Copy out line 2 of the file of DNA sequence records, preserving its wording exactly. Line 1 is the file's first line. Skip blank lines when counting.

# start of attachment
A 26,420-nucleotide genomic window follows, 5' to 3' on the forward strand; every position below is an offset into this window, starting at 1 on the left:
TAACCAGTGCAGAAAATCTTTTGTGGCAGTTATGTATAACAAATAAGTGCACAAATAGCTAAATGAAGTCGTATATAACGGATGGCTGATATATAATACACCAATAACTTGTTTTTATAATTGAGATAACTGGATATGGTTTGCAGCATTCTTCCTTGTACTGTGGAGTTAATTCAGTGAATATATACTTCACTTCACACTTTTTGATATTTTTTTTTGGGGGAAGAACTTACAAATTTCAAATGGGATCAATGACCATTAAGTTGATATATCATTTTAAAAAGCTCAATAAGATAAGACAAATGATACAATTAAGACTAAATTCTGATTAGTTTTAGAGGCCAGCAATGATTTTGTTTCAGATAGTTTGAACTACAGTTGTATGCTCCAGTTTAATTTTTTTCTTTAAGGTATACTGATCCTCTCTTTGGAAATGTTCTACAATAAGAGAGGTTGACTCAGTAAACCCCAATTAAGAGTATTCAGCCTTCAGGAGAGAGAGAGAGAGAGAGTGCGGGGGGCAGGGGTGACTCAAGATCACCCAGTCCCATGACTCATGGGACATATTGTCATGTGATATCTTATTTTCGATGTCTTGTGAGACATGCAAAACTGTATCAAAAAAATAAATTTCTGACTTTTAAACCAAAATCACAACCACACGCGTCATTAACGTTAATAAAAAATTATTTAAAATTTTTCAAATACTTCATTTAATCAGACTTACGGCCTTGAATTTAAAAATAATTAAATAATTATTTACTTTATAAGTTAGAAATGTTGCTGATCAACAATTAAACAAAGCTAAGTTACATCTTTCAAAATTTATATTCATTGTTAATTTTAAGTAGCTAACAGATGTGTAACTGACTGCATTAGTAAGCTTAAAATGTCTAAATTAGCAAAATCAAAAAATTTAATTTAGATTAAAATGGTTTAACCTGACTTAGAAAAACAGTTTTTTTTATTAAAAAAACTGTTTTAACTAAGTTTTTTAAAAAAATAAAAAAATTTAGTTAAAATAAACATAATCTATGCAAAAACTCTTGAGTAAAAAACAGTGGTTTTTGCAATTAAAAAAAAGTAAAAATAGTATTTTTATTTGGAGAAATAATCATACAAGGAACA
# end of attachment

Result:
TAACCAGTGCAGAAAATCTTTTGTGGCAGTTATGTATAACAAATAAGTGCACAAATAGCTAAATGAAGTCGTATATAACGGATGGCTGATATATAATACACCAATAACTTGTTTTTATAATTGAGATAACTGGATATGGTTTGCAGCATTCTTCCTTGTACTGTGGAGTTAATTCAGTGAATATATACTTCACTTCACACTTTTTGATATTTTTTTTTGGGGGAAGAACTTACAAATTTCAAATGGGATCAATGACCATTAAGTTGATATATCATTTTAAAAAGCTCAATAAGATAAGACAAATGATACAATTAAGACTAAATTCTGATTAGTTTTAGAGGCCAGCAATGATTTTGTTTCAGATAGTTTGAACTACAGTTGTATGCTCCAGTTTAATTTTTTTCTTTAAGGTATACTGATCCTCTCTTTGGAAATGTTCTACAATAAGAGAGGTTGACTCAGTAAACCCCAATTAAGAGTATTCAGCCTTCAGGAGAGAGAGAGAGAGAGAGTGCGGGGGGCAGGGGTGACTCAAGATCACCCAGTCCCATGACTCATGGGACATATTGTCATGTGATATCTTATTTTCGATGTCTTGTGAGACATGCAAAACTGTATCAAAAAAATAAATTTCTGACTTTTAAACCAAAATCACAACCACACGCGTCATTAACGTTAATAAAAAATTATTTAAAATTTTTCAAATACTTCATTTAATCAGACTTACGGCCTTGAATTTAAAAATAATTAAATAATTATTTACTTTATAAGTTAGAAATGTTGCTGATCAACAATTAAACAAAGCTAAGTTACATCTTTCAAAATTTATATTCATTGTTAATTTTAAGTAGCTAACAGATGTGTAACTGACTGCATTAGTAAGCTTAAAATGTCTAAATTAGCAAAATCAAAAAATTTAATTTAGATTAAAATGGTTTAACCTGACTTAGAAAAACAGTTTTTTTTATTAAAAAAACTGTTTTAACTAAGTTTTTTAAAAAAATAAAAAAATTTAGTTAAAATAAACATAATCTATGCAAAAACTCTTGAGTAAAAAACAGTGGTTTTTGCAATTAAAAAAAAGTAAAAATAGTATTTTTATTTGGAGAAATAATCATACAAGGAACA